The charitable work of the Instituto Ayrton Senna is the remarkable legacy of an exceptional racing driver, says Rob Widdows.
When Mateus goes to bed he settles down on the kitchen floor. There are seven people living in two rooms. It is hot and there is no ventilation apart from windows that have no glass. His father is in prison. His mother goes out to work and does her best to persuade Mateus to go to school. He cannot read or write. Next door, it is much the same.
Less than a mile away an armed guard stands outside a pair of steel gates. Beyond, a gardener moves sprinklers around perfect lawns. A silver Mercedes-Benz crunches across a gravel driveway and waits at the gates.
This is Rio de Janeiro in 2008. The pattern is repeated throughout this vast land. Brazil is not so much a country suffering a social divide as two countries on either side of a canyon. This is the nation that shaped and inspired Ayrton Senna. Not the racing driver, but the man.
In an office block in São Paulo, a small team of people dedicate themselves to building bridges across this ever-widening canyon. They are led and passionately motivated by Ayrton’s sister, the remarkable Viviane Senna.
Almost 14 years after his fatal accident in the San Marino Grand Prix at Imola, the Instituto Ayrton Senna, a charity established with funds from the triple world champion’s legacy, has saved millions of children from sliding into the oblivion of drugs, crime and life on the streets.
The problems that face Brazil, particularly poverty in its major cities, are not getting noticeably better. If anything, they are becoming worse.
It is this tide of division that Viviane Senna and her team are trying to stem. In recent years, the Brazilian government has begun to take notice of the educational schemes created by a charity that has remained independent from mainstream politics.
The story begins in the winter of 1993. Ayrton had decided to leave McLaren after winning three world titles and establishing himself as one of the greatest racing drivers in history.
To Brazilians he was a god, to the rest of the world a mortal with a miraculous talent and a mercurial personality. At once both ruthless racer and gentle soul, he was two men.
But in 1993, and on into 1994, he was worn down by business worries and the weight of his extraordinary success. He had doubts about his decision to move from McLaren to Williams and Michael Schumacher was in the ascendancy.
Viviane remembers this time, aware that her brother was not empowered with his customary zeal.
“He spoke to me two or three weeks before he died and he was thinking about what he could do for his country,” she says. “Despite his wealth, he knew something had to be done to close this gap between rich and poor.” Ayrton had already helped many individuals, privately diverting money to good causes. “We knew he had done this,” says Viviane, “but it was not an organised thing, and he did not draw attention to it.” He drew great strength from his family, but relationships were strained at the start of 1994. The family disapproved of his girlfriend and wanted him to end the affair. His nephew Bruno, Viviane’s son, who had always been close to his uncle, is certain this rift affected Ayrton more than people appreciated.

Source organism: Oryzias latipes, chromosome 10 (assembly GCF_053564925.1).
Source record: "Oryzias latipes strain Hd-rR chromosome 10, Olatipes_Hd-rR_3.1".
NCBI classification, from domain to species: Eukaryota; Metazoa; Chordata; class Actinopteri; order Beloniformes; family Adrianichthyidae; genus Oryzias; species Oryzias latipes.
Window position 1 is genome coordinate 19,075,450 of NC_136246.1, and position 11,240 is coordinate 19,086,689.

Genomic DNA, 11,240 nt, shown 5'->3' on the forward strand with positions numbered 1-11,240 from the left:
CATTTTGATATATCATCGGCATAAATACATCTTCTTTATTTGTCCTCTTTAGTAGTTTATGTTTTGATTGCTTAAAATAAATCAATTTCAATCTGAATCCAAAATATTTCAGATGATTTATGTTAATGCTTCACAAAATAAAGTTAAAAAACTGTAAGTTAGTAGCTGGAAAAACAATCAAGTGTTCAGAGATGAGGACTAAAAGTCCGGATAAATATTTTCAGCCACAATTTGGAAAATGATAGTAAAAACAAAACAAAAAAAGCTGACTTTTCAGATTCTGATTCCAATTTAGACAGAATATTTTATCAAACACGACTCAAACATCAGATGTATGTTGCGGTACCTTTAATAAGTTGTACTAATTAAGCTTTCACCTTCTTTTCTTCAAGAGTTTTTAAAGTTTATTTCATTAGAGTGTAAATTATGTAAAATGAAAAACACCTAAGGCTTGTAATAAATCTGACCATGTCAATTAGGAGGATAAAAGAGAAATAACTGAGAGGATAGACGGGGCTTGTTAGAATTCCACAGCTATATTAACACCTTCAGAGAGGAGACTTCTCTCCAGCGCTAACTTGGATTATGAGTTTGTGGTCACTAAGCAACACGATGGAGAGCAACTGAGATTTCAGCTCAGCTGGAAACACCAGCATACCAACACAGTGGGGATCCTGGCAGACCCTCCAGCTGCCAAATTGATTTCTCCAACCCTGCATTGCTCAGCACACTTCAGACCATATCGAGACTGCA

“The family was always important,” says Bruno, “and maybe the bad feelings about his girlfriend had something to do with his frame of mind. His personal life and his career weren’t going as he wanted; it was a tough time. He knew the Williams wasn’t the quickest car and he had concerns about the new rules for that year. Some people have said he was considering retirement. I think he was as ambitious as ever to win.” Viviane still finds it hard to talk about her brother. Her life is devoted to the institute; she feels strongly that it is what Ayrton would have wanted.
“He asked me to plan some organisation that would help children have a better future. This was two months before Imola. I began to work on a structure – but we did not have the opportunity to talk again.
“One thing Ayrton wanted was to give a percentage of the proceeds of Senninha – his comic book and cartoon character – to the project. When he had the accident, the family decided that we would give 100 per cent of the royalties. We worked quickly – he spoke to me in March, the accident was in May and by July we had established the Senna Foundation.
“He was a determined person and aggressive in his racing. But it was his determination that made him want to achieve something for Brazil. He could not accept that so many people were living in such awful conditions in the same way he was unable to accept not being a winner.” After Imola, Frank Williams observed that, as great a driver as Senna was, he was ultimately an even greater man out of the cockpit. Bruno says of his uncle: “I always wanted to be as successful as him. I know 1993 was a tough year and he was drained by it.
“That’s when he spoke to my mother about the institute. Now we are working to make those dreams come true. He may not be here physically, but he’s here in spirit and he would be proud of what we’ve achieved.” Ayrton Senna won three world championships and 41 grands prix. He took part in 161 races, started from pole in 65 of them and led 2,982 laps. Had it not been for the dreadful events at Imola, he would surely have achieved even greater things.
In some ways he has. Consider this. In 2007, the Instituto Ayrton Senna gave help to 1,350,532 children in 1,360 Brazilian cities. It has spent a staggering £45million, the family donating all the proceeds from the Senninha characters and the licensing of Ayrton’s image to the charity.
This is a remarkable legacy, inspired by a truly exceptional racing driver.
source: © telegraph.co.uk